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Every week, Vermont Public's politics team provides a succinct breakdown of some of the biggest issues at the Statehouse.

Capitol Recap: Lawmakers lean on public schools to solve child care crunch

Two people standing in a hallway at the Statehouse with their arms around each other.
Peter Hirschfeld
Vermont Public
Addison County Sen. Ruth Hardy, left, and Chittenden County Sen. Ginny Lyons are co-sponsors of a child care bill that would expand the role public schools play in Vermont's child care system.

Lawmakers want to ease the child care crunch by sending most of Vermont's 4-year-olds into the public school system.

Bills introduced in the House and Senate this week would effectively add a new class to schools, in the form of “pre-kindergarten.”

Vermont passed a “universal” pre-k law in 2014, but Waterbury Rep. Theresa Wood said “there’s nothing universal about it.”

Every week, Vermont Public's politics team provides a succinct breakdown of some of the biggest issues at the Statehouse.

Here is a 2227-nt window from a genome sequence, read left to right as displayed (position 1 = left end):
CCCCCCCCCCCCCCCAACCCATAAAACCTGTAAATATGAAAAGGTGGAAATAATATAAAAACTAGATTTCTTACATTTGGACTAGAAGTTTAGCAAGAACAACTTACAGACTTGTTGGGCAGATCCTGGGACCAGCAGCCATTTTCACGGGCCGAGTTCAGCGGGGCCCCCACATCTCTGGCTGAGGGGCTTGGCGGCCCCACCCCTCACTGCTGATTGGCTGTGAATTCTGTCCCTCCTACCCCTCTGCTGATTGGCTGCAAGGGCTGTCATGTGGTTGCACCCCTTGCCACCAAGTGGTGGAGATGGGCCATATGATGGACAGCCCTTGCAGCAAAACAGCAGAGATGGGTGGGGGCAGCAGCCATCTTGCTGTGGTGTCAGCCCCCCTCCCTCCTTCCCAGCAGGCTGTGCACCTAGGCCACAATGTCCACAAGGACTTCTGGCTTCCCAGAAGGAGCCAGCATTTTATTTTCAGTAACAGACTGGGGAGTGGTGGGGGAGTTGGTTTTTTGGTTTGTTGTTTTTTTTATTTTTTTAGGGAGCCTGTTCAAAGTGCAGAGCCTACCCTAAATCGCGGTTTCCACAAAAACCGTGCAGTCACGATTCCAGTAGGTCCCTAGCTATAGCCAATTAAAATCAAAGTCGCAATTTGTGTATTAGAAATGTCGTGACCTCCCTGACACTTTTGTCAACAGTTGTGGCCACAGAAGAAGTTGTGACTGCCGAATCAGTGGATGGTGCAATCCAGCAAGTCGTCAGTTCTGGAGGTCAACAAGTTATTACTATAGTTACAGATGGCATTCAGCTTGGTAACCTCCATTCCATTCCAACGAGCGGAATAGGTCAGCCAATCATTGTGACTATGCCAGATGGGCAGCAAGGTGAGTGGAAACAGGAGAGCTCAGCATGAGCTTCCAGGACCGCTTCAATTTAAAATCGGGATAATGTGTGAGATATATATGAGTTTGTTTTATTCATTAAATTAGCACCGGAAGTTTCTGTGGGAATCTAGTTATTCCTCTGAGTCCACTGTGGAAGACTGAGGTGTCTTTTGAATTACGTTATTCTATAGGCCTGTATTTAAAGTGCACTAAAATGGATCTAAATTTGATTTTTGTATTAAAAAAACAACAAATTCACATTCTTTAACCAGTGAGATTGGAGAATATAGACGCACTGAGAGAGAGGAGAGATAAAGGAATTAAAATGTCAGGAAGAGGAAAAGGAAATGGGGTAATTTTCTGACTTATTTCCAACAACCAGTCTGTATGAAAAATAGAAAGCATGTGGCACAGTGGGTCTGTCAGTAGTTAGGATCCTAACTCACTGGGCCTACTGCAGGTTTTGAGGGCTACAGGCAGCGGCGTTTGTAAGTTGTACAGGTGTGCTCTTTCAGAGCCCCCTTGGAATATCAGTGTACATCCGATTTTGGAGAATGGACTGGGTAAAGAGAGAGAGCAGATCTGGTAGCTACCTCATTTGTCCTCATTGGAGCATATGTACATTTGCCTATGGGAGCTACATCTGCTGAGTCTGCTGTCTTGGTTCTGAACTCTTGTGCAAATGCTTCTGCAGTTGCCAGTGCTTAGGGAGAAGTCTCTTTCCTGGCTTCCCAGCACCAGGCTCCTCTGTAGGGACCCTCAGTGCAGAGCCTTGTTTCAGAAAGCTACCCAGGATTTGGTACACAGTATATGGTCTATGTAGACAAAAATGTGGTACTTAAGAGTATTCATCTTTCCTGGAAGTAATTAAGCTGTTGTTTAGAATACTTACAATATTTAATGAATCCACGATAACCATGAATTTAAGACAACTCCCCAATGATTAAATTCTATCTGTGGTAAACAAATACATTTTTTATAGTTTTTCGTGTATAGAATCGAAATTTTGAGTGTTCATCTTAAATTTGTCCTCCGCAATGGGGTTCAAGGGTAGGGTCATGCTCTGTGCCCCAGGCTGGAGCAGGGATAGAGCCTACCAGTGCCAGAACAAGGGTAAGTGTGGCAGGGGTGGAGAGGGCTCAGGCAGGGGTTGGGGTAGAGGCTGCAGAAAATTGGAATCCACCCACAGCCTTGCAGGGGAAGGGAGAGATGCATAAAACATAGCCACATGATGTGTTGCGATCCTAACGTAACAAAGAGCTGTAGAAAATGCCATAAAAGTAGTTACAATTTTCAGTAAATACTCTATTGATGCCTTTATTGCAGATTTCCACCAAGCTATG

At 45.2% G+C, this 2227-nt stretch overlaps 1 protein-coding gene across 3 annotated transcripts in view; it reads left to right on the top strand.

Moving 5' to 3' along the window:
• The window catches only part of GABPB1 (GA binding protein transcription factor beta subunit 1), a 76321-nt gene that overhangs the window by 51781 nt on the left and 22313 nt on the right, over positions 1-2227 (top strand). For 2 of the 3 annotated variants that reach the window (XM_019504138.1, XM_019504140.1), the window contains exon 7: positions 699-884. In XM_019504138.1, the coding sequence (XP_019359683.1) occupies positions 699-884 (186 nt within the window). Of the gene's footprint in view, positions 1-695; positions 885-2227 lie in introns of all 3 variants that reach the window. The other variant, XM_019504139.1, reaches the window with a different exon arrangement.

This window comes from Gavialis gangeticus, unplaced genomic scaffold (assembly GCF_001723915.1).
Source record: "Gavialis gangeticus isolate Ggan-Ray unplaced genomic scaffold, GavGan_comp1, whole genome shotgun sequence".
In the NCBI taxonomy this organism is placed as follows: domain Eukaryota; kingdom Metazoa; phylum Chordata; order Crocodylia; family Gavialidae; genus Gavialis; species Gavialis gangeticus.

Laura Nakasaka
Vermont Public
Every week, Vermont Public's politics team provides a succinct breakdown of some of the biggest issues at the Statehouse.

“We have varying differences from children really having no access to pre-k depending on where you live, to in some cases having full-day pre-k… in other parts of the state,” Wood said.

The Senate legislation would require all school districts with an elementary school to provide full-day pre-k to all 4-year-olds in their system; districts that don’t operate an elementary school would have to pay for their 4-year-olds to attend pre-k in another district.

“And make it just a public school pre-k program — kind of like kindergarten except with 4-year-olds,” Addison County Sen. Ruth Hardy said. “It would be a play-based program. It would be in all our public schools across the state.”

Hardy says the Legislature projects that 80% of 4-year-olds in Vermont would participate in the expanded pre-k model envisioned in the legislation.

The House bill differs slightly from the Senate bill in that it offers districts the option of paying for 4-year-olds to attend a private home- or community-based child care center, instead of requiring that all funding be used for public school programs.